The Combine is complete, so here are some top takeaways:
Rob Staton offers a Seahawks perspective, pointing out the need for more picks in a draft short on top-end talent but offering decent depth just about everywhere but at linebacker.
Kyler Murray can basically thank Russell Wilson for the fact that he might go first overall. Wilson proved dynamic play trumps physical stereotypes.
The Seahawks should be focused on veteran defensive linemen, despite a draft that is loaded on the DL. If they want a rookie, there will be options throughout the draft — but they shouldn’t be relying on rookie linemen to help them in 2019 (even someone like Montez Sweat). We don’t see them taking one with their first pick (likely in the second round).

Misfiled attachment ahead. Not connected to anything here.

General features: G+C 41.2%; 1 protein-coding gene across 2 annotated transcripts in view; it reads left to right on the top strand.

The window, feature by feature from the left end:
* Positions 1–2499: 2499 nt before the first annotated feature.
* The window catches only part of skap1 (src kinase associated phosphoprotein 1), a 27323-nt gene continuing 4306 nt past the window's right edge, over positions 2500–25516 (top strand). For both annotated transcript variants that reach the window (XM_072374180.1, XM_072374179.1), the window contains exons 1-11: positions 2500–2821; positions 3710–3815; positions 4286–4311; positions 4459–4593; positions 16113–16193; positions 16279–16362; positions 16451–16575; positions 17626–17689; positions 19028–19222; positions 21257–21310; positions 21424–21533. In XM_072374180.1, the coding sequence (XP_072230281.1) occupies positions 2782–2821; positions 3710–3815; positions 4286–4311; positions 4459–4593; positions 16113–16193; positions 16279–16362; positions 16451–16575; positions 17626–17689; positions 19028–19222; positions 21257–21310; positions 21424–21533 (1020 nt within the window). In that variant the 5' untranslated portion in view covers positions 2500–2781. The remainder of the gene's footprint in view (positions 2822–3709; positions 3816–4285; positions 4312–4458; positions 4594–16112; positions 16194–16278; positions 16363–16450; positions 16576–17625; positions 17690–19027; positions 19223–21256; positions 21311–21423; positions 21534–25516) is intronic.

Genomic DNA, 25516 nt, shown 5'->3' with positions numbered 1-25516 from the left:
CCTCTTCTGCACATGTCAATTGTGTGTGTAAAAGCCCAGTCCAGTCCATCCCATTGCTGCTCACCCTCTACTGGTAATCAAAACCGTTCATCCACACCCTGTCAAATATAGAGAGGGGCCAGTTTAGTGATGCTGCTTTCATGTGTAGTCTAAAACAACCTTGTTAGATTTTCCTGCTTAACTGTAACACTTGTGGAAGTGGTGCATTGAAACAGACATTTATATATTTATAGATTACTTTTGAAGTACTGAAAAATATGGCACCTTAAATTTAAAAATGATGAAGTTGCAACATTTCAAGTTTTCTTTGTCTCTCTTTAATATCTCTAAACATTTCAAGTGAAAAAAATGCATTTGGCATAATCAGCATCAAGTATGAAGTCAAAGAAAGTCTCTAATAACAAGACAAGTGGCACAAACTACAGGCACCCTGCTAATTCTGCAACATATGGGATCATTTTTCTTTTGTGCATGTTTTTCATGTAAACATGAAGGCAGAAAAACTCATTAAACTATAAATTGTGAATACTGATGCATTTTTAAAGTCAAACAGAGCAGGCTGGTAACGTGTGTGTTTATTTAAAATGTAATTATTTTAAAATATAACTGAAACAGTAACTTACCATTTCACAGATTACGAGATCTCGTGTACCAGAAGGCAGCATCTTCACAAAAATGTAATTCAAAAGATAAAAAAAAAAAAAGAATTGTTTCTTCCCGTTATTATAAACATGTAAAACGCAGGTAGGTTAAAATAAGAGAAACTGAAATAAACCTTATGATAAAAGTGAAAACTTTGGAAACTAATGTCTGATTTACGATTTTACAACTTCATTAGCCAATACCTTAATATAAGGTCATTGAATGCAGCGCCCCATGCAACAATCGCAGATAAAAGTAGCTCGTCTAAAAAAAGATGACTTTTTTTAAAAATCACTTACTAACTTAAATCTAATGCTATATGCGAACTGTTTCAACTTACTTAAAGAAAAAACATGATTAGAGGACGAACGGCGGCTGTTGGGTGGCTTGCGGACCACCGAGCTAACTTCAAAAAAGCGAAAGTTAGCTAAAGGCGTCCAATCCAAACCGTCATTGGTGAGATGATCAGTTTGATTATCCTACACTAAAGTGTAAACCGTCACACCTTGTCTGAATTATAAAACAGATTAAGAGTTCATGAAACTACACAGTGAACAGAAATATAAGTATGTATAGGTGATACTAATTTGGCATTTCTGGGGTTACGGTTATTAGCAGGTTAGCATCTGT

The Seahawks might well draft a receiver. It’s considered a deep class without any elite players (but plenty of speed).
Maybe the Hawks will opt for a receiving tight end from this good class instead (although we saw how that worked out with Jimmy Graham under the old offensive regime). Noah Fant had a stellar Combine, getting Seahawks fans excited. You never know. Maybe Brian Schottenheimer would use this receiving tight end correctly.
The Seahawks seem likely to add an offensive lineman from this athletic group. They could look for Justin Britt’s replacement, with N.C. State’s Garrett Bradbury. Boston College’s Chris Lindstrom could be a plug-and-play left guard, as Staton points out.
The last time the Seahawks challenged a prospect to a staring contest, they drafted the guy. Will Kentucky CB Lonnie Johnson follow in Michael Dickson’s footsteps? Johnson (6-2, 213 pounds, arms over 32 inches) is projected as a possible Day 2 pick.